Construction season gears up as East Nine Mile project gets underway

By: Joshua Gordon | Woodward Talk | Published April 8, 2015

 The East Nine Mile Road improvement project will better accommodate multiple modes of transportation.

The East Nine Mile Road improvement project will better accommodate multiple modes of transportation.

Photo by Joshua Gordon

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FERNDALE — Last summer, the city of Ferndale planned to tear up more than a mile of East Nine Mile Road as part of a resurfacing project that would have divided the work around the Woodward Dream Cruise.


However, bids for the work came in nearly $1 million over projections and the city was forced to sit on a majority of the work, electing to do only a water main replacement last year and move the resurfacing job to 2015.


Now, with a bid at the original $1.6 million estimate, construction was scheduled to kick off April 6, depending on the weather, and is intended to bring better roads, easier pedestrian crossings and bicycle lanes.


“The project was not only a street improvement plan, but also a water main replacement project, so the city saved hundreds of thousands of dollars by pulling the water main out and splitting the project,” Department of Public Works Director Loyd Cureton said. “Now we can start the rehabilitation project and meet the timeline so we don’t interfere with special events, most notably the Dream Cruise.”


City officials originally went out for bid in May 2014, but the bids came in around $2.5 million. Cureton said the main factors for the high bids were the splitting of the project into two phases around the Dream Cruise and the higher cost of concrete.


The project will consist of milling and overlaying existing asphalt, upgrading curbs and sidewalks with new disability ramps, incorporating a bike lane, and new pedestrian crossings and landscaping in the medians.


The original schedule of the construction work last year forced DIY Street Fair Event Coordinator Chris Johnston to cancel the event. However, when the construction was postponed, the event was held Sept. 12-14 of last year.


“It was really important for us to delay and put it back out for bid so we could get a cost that met our budget, because it is an important project, but we couldn’t afford busting the bank for it,” Mayor Dave Coulter said. “So it was worth the delay in my mind. The price of concrete has soared kind of unexplainable, but we didn’t want that to stop us from doing the project, because it is a good project.”


The water main work, which came in $200,000 higher than expected in the original bidding, was completed last fall. Some portions of the replaced water main were up to 70 years old, and the new water main provides better water flow and allows the city to expand, Cureton said.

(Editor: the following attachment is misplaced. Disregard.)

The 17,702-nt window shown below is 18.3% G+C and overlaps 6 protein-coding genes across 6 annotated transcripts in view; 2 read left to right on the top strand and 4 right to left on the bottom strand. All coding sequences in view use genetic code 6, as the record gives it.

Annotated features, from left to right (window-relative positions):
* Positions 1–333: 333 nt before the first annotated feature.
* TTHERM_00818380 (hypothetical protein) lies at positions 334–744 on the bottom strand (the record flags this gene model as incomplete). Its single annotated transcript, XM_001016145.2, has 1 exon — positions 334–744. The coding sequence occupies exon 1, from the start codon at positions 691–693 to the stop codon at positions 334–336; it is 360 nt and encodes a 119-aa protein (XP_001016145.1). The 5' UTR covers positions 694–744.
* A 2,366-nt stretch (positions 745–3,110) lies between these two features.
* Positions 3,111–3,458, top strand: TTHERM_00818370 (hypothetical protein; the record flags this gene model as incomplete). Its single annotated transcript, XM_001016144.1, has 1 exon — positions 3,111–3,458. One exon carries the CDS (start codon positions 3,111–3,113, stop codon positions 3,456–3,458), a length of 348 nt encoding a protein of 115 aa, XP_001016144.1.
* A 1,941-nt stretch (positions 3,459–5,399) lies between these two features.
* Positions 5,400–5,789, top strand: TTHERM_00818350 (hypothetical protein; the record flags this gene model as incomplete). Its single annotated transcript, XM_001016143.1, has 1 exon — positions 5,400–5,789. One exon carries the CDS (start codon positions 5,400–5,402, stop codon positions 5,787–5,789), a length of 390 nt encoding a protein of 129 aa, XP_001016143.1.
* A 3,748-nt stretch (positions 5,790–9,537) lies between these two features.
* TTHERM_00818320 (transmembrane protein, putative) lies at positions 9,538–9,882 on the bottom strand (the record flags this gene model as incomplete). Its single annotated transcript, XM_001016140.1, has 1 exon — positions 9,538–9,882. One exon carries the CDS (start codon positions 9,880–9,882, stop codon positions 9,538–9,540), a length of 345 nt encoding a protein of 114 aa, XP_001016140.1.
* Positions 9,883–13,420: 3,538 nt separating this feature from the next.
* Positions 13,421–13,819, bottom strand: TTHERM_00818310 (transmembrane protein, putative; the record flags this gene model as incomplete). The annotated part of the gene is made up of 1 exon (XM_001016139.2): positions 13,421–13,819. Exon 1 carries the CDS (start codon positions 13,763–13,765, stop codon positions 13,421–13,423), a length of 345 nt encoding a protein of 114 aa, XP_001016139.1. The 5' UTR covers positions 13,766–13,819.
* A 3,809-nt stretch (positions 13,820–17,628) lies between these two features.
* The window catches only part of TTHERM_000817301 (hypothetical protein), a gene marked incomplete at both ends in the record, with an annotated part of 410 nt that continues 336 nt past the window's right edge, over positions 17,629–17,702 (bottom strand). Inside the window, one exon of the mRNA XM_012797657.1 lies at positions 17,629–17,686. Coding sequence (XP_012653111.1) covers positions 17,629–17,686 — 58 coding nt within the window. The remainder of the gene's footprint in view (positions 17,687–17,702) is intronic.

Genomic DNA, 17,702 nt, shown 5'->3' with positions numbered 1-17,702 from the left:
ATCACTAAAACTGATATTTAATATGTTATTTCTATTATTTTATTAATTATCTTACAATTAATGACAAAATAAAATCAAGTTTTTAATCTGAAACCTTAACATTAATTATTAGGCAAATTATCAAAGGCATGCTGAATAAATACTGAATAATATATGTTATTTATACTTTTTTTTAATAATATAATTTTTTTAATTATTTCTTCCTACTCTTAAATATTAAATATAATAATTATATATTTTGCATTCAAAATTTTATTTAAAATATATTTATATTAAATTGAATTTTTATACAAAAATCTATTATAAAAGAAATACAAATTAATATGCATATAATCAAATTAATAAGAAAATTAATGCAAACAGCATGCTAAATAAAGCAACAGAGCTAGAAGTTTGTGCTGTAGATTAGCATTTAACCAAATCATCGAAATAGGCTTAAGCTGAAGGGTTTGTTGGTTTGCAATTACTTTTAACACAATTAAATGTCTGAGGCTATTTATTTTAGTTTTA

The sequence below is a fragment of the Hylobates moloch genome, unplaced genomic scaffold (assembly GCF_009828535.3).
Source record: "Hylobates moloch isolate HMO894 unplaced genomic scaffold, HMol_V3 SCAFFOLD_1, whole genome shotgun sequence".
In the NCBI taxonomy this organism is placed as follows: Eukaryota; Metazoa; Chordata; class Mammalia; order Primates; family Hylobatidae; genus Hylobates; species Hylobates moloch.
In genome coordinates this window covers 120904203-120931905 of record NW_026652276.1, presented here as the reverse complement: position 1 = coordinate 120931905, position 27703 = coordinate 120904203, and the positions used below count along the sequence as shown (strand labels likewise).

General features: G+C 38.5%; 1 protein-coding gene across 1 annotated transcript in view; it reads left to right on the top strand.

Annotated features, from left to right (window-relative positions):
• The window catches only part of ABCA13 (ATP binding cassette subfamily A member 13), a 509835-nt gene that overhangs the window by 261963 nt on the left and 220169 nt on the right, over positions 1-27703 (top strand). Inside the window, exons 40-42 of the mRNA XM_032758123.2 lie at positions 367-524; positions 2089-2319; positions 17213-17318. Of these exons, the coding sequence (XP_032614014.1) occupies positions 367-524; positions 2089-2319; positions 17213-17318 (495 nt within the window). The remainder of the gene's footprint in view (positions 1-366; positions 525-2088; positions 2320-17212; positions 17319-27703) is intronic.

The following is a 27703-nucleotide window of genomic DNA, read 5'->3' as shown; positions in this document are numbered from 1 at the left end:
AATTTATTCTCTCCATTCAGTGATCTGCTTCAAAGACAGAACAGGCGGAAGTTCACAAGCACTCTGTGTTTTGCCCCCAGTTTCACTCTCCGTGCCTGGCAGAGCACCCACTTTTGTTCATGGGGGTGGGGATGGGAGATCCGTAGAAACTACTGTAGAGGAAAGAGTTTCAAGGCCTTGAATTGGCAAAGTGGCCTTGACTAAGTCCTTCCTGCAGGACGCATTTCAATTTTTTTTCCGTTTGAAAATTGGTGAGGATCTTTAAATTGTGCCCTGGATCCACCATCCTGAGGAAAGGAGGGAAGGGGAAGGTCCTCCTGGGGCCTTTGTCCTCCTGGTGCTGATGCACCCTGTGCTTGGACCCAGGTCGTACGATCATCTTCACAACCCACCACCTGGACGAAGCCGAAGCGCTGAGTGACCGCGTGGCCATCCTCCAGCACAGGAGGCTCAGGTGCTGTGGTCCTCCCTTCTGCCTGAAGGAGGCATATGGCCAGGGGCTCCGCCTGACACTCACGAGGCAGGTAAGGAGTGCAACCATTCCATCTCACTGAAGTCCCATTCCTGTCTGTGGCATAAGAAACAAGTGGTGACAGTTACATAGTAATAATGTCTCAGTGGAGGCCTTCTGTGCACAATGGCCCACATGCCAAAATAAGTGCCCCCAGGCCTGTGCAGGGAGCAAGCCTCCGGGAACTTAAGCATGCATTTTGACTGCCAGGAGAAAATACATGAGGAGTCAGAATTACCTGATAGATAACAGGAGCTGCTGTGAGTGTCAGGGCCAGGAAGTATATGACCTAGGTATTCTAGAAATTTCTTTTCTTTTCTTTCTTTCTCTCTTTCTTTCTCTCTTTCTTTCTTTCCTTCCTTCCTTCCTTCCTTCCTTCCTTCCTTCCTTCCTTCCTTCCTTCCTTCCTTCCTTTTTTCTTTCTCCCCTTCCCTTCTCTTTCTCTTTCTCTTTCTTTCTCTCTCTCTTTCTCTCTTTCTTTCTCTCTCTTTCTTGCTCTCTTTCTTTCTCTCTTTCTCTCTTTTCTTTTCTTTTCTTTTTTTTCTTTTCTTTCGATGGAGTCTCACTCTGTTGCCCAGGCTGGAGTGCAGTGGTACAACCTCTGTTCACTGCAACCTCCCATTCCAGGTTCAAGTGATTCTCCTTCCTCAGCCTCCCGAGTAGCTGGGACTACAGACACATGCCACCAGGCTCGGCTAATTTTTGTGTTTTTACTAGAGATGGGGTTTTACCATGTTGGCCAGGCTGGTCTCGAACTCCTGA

The road improvement project, which will see East Nine Mile converted from four lanes to three, will be constructed in three stages. The first stage will include the construction of curb replacements and sidewalks with ramps from Woodward Avenue to West End Street.


During the first stage, traffic will be reduced to one lane in each direction. The stage is expected to be completed by early June.


The second stage will consist of resurfacing the road, with traffic still reduced to one lane, and the final stage will see a layer of asphalt placed along the entire roadway with new pavement markings. Construction is estimated to be completed by Aug. 13, just in time for the Dream Cruise.


“The main purpose of the project is to introduce bicycle pathways and pedestrian walkways in order to bring access to people of all abilities and transportation,” Cureton said. “We want to bring that section alive and make it so much more accessible. With going from four lanes to three in most places, we can do some islands and create a safe haven for people who cross the streets, so there are some significant improvements.”


Throughout the construction, the Ferndale Downtown Development Authority will send out weekly updates, and the DPW will also provide City Council with weekly updates.


The completion of the East Nine Mile project will bring more uniformity to the downtown district following the West Nine Mile Road project in 2013 that saw bike lanes, ramps and streetscaping added to the area.


“We are increasingly seeing the downtown growing east, and we already see that with some of the new developments,” Coulter said. “It is important as we grow to the east that we include some of the same important features from the rest of the downtown, like the walkability and the safer sections that tie it to our downtown.”

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